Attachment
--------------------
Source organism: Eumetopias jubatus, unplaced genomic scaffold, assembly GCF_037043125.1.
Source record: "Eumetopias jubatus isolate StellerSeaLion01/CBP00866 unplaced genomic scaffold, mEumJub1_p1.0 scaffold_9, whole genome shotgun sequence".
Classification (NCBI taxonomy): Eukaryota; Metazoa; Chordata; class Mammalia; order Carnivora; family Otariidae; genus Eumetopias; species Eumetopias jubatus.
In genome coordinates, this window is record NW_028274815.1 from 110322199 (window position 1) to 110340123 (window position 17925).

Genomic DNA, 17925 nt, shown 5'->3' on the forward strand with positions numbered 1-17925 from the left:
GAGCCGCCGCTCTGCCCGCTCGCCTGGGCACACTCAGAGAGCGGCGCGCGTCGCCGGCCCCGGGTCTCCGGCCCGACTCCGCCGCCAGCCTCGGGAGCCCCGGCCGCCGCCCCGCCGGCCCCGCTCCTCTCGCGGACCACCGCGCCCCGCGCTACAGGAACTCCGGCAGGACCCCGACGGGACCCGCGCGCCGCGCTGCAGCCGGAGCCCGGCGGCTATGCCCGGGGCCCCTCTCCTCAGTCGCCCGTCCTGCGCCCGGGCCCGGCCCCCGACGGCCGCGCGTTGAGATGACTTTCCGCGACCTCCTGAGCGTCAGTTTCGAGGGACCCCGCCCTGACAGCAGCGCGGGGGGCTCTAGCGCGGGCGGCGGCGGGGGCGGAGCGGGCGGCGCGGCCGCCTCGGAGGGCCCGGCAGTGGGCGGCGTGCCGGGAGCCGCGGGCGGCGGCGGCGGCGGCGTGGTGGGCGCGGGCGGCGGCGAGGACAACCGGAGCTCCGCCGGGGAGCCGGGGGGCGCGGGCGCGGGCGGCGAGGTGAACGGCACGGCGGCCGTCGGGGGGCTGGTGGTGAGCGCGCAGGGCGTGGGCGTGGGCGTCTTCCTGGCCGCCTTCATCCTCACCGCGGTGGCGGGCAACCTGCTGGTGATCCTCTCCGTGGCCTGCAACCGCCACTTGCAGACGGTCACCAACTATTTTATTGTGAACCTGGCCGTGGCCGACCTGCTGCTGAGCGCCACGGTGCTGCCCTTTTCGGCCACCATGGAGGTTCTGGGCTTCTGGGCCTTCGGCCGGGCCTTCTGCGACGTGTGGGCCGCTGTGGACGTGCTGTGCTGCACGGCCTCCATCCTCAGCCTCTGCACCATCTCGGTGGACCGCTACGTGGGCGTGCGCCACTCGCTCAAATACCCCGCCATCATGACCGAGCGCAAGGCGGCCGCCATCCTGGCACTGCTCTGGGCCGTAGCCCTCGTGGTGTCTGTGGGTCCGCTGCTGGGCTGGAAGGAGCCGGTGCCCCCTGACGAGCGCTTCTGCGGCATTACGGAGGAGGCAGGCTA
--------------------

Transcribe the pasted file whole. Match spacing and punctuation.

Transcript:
Source organism: Eumetopias jubatus, unplaced genomic scaffold, assembly GCF_037043125.1.
Source record: "Eumetopias jubatus isolate StellerSeaLion01/CBP00866 unplaced genomic scaffold, mEumJub1_p1.0 scaffold_9, whole genome shotgun sequence".
Classification (NCBI taxonomy): Eukaryota; Metazoa; Chordata; class Mammalia; order Carnivora; family Otariidae; genus Eumetopias; species Eumetopias jubatus.
In genome coordinates, this window is record NW_028274815.1 from 110322199 (window position 1) to 110340123 (window position 17925).

Genomic DNA, 17925 nt, shown 5'->3' on the forward strand with positions numbered 1-17925 from the left:
GAGCCGCCGCTCTGCCCGCTCGCCTGGGCACACTCAGAGAGCGGCGCGCGTCGCCGGCCCCGGGTCTCCGGCCCGACTCCGCCGCCAGCCTCGGGAGCCCCGGCCGCCGCCCCGCCGGCCCCGCTCCTCTCGCGGACCACCGCGCCCCGCGCTACAGGAACTCCGGCAGGACCCCGACGGGACCCGCGCGCCGCGCTGCAGCCGGAGCCCGGCGGCTATGCCCGGGGCCCCTCTCCTCAGTCGCCCGTCCTGCGCCCGGGCCCGGCCCCCGACGGCCGCGCGTTGAGATGACTTTCCGCGACCTCCTGAGCGTCAGTTTCGAGGGACCCCGCCCTGACAGCAGCGCGGGGGGCTCTAGCGCGGGCGGCGGCGGGGGCGGAGCGGGCGGCGCGGCCGCCTCGGAGGGCCCGGCAGTGGGCGGCGTGCCGGGAGCCGCGGGCGGCGGCGGCGGCGGCGTGGTGGGCGCGGGCGGCGGCGAGGACAACCGGAGCTCCGCCGGGGAGCCGGGGGGCGCGGGCGCGGGCGGCGAGGTGAACGGCACGGCGGCCGTCGGGGGGCTGGTGGTGAGCGCGCAGGGCGTGGGCGTGGGCGTCTTCCTGGCCGCCTTCATCCTCACCGCGGTGGCGGGCAACCTGCTGGTGATCCTCTCCGTGGCCTGCAACCGCCACTTGCAGACGGTCACCAACTATTTTATTGTGAACCTGGCCGTGGCCGACCTGCTGCTGAGCGCCACGGTGCTGCCCTTTTCGGCCACCATGGAGGTTCTGGGCTTCTGGGCCTTCGGCCGGGCCTTCTGCGACGTGTGGGCCGCTGTGGACGTGCTGTGCTGCACGGCCTCCATCCTCAGCCTCTGCACCATCTCGGTGGACCGCTACGTGGGCGTGCGCCACTCGCTCAAATACCCCGCCATCATGACCGAGCGCAAGGCGGCCGCCATCCTGGCACTGCTCTGGGCCGTAGCCCTCGTGGTGTCTGTGGGTCCGCTGCTGGGCTGGAAGGAGCCGGTGCCCCCTGACGAGCGCTTCTGCGGCATTACGGAGGAGGCAGGCTA